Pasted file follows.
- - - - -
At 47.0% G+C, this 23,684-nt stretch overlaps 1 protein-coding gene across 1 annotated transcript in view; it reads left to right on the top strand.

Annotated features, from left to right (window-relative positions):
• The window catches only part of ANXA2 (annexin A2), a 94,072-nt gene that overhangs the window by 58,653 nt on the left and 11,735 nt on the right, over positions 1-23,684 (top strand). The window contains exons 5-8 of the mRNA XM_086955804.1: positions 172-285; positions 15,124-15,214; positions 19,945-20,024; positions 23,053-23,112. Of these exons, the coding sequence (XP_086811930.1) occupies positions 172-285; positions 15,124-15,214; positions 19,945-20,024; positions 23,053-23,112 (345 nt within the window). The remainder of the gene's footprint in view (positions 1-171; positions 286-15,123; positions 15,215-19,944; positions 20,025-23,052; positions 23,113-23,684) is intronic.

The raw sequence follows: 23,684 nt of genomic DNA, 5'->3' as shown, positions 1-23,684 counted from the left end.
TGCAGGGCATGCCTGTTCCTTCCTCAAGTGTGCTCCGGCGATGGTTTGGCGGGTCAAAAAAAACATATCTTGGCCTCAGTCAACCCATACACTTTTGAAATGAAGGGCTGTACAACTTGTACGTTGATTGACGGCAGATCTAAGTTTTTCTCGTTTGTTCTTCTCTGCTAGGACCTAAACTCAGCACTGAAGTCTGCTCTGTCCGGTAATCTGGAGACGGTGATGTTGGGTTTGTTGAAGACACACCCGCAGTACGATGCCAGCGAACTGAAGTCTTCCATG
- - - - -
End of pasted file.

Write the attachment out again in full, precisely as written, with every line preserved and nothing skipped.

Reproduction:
At 47.0% G+C, this 23,684-nt stretch overlaps 1 protein-coding gene across 1 annotated transcript in view; it reads left to right on the top strand.

Annotated features, from left to right (window-relative positions):
• The window catches only part of ANXA2 (annexin A2), a 94,072-nt gene that overhangs the window by 58,653 nt on the left and 11,735 nt on the right, over positions 1-23,684 (top strand). The window contains exons 5-8 of the mRNA XM_086955804.1: positions 172-285; positions 15,124-15,214; positions 19,945-20,024; positions 23,053-23,112. Of these exons, the coding sequence (XP_086811930.1) occupies positions 172-285; positions 15,124-15,214; positions 19,945-20,024; positions 23,053-23,112 (345 nt within the window). The remainder of the gene's footprint in view (positions 1-171; positions 286-15,123; positions 15,215-19,944; positions 20,025-23,052; positions 23,113-23,684) is intronic.

The raw sequence follows: 23,684 nt of genomic DNA, 5'->3' as shown, positions 1-23,684 counted from the left end.
TGCAGGGCATGCCTGTTCCTTCCTCAAGTGTGCTCCGGCGATGGTTTGGCGGGTCAAAAAAAACATATCTTGGCCTCAGTCAACCCATACACTTTTGAAATGAAGGGCTGTACAACTTGTACGTTGATTGACGGCAGATCTAAGTTTTTCTCGTTTGTTCTTCTCTGCTAGGACCTAAACTCAGCACTGAAGTCTGCTCTGTCCGGTAATCTGGAGACGGTGATGTTGGGTTTGTTGAAGACACACCCGCAGTACGATGCCAGCGAACTGAAGTCTTCCATG